Charlottetown ReStore doesn't want to be 'place for people to dump off items'
Manager says a couch with broken springs and tears in fabric was left over the weekend
The Habitat for Humanity ReStore in Charlottetown continues to receive items it can't resell.
So many that the store has installed a gate and camera system to deter people from dropping off these items.
Half the time it is stuff that we can salvage, but when it's pretty obvious, items that are well-worn and damaged it just gets to be a little frustrating on our end.— Paul Molyneaux, ReStore manager
Over the weekend, the store was donated a couch with broken springs and tears in the fabric.
When items like this are dropped off, staff typically have to drop them off at the closest dump — which, of course, costs the ReStore time and money.
'A little frustrating'
Paul Molyneaux, the store manager, says he doesn't think people are acting with bad intentions, but hopes potential donors consider the state of their furniture.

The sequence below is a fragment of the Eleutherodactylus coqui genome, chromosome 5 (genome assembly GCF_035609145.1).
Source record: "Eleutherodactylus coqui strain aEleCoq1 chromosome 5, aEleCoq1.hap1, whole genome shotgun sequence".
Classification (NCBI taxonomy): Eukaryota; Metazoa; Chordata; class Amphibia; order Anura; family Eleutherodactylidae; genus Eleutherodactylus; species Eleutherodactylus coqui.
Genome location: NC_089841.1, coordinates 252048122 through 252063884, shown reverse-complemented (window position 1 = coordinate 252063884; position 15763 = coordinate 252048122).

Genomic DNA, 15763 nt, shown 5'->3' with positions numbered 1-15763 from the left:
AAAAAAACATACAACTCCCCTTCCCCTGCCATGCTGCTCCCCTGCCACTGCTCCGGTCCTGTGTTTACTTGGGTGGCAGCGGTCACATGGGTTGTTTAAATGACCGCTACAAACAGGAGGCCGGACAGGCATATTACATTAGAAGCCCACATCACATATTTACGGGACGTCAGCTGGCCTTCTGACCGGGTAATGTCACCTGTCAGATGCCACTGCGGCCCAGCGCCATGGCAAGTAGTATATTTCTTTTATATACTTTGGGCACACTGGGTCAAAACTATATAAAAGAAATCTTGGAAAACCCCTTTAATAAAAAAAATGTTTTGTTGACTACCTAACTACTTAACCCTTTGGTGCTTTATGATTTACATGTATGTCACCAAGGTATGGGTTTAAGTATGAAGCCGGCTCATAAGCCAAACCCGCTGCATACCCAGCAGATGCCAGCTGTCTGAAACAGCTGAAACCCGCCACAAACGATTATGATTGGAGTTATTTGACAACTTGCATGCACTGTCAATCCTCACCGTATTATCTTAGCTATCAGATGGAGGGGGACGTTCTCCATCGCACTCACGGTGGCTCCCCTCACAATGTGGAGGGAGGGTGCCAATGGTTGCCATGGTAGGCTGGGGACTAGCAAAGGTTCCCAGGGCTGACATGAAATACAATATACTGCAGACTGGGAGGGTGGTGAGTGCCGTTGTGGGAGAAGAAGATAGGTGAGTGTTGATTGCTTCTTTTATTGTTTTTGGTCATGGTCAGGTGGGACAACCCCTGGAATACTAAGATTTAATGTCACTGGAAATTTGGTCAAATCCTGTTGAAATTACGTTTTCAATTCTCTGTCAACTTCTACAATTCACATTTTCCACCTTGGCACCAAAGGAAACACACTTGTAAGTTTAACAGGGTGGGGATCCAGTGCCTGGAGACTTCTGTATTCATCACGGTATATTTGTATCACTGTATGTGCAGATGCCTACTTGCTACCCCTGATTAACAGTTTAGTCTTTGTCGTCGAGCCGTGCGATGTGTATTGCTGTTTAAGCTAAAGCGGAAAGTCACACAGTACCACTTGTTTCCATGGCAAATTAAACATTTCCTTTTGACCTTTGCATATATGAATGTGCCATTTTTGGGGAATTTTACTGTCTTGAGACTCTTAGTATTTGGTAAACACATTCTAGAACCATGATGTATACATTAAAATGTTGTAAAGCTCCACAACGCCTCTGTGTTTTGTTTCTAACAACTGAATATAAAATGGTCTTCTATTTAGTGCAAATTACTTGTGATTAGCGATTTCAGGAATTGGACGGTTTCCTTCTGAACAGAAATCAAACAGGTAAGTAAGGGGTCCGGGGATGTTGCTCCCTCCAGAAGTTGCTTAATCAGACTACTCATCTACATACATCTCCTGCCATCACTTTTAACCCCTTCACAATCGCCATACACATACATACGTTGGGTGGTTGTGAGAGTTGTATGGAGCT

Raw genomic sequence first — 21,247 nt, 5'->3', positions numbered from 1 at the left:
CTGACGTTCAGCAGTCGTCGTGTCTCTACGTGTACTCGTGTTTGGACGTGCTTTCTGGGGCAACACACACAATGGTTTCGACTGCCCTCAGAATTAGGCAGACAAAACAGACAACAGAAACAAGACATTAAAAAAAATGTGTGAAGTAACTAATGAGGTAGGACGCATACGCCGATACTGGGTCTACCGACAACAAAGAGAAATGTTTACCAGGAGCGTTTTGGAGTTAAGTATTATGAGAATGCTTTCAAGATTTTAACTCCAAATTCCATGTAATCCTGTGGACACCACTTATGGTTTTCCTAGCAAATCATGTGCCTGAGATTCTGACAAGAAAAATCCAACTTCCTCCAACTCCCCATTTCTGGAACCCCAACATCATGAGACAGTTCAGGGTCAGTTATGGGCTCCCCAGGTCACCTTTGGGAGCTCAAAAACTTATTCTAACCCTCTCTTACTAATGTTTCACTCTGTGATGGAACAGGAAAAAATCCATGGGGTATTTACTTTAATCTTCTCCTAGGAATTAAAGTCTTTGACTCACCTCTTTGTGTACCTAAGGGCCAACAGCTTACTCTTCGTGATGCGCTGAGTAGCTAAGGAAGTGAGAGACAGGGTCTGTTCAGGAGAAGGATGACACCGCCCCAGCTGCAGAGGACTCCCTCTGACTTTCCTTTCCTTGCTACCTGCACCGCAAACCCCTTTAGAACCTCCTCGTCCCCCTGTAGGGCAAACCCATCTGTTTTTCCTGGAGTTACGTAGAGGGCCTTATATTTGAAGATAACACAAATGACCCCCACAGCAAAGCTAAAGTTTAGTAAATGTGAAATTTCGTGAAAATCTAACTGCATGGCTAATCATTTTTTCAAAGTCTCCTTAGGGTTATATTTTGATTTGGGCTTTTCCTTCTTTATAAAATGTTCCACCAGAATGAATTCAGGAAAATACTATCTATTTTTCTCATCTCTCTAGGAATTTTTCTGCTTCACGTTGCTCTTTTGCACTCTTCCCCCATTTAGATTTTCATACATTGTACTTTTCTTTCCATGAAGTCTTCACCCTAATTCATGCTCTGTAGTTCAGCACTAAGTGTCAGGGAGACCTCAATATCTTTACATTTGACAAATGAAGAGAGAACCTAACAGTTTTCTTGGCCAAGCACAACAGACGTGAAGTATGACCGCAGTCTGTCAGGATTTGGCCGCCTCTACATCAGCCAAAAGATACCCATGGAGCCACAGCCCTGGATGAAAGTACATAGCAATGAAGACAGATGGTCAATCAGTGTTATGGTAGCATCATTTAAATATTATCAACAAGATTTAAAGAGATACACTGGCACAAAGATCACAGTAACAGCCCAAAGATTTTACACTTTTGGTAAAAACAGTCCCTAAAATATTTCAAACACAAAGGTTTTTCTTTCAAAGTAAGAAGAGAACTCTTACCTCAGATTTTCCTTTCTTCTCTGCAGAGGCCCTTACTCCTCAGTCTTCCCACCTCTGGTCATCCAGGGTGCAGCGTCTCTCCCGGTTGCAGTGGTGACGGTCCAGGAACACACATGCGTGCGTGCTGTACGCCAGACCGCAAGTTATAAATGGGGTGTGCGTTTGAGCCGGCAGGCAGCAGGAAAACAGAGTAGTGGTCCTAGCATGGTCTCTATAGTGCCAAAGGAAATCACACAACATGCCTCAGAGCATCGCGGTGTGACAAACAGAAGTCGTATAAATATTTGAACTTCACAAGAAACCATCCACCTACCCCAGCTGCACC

"Not everything that gets brought to the ReStore is automatically accepted. Obviously we don't want to become just a place for people to dump off items," he said.
"I know people are doing it out of the goodness of their heart but there's just some things that we obviously cannot sell for various reasons."
Molyneaux says people dropping off items that can't be sold is a common occurrence, and with certain donations it can be annoying.
"They're trying to help out … half the time it is stuff that we can salvage, but when it's pretty obvious, items that are well-worn and damaged it just gets to be a little frustrating on our end."
Keith Bennett, from Halifax, has a cottage in P.E.I. and spends his summers on the Island.
He brought a swivel chair to the ReStore that no longer had use in his cottage. Staff deemed it unfit to sell so Bennett took it to the dump.
"I guess it didn't meet the grade for Habitat for Humanity," he said.
"It's all good. They have their standards and they don't want to sell junk and if they can't make money on it why should they hang on to it?"
Molyneaux said the store has installed cameras and is using social media to share when people drop off items that are unusable.
He said if you're not sure whether an item is OK to be donated, call and ask first.
The ReStore isn't the only store where this happens.
Value Village and Mission Thrift Stores in Charlottetown also experience the problem on a regular basis.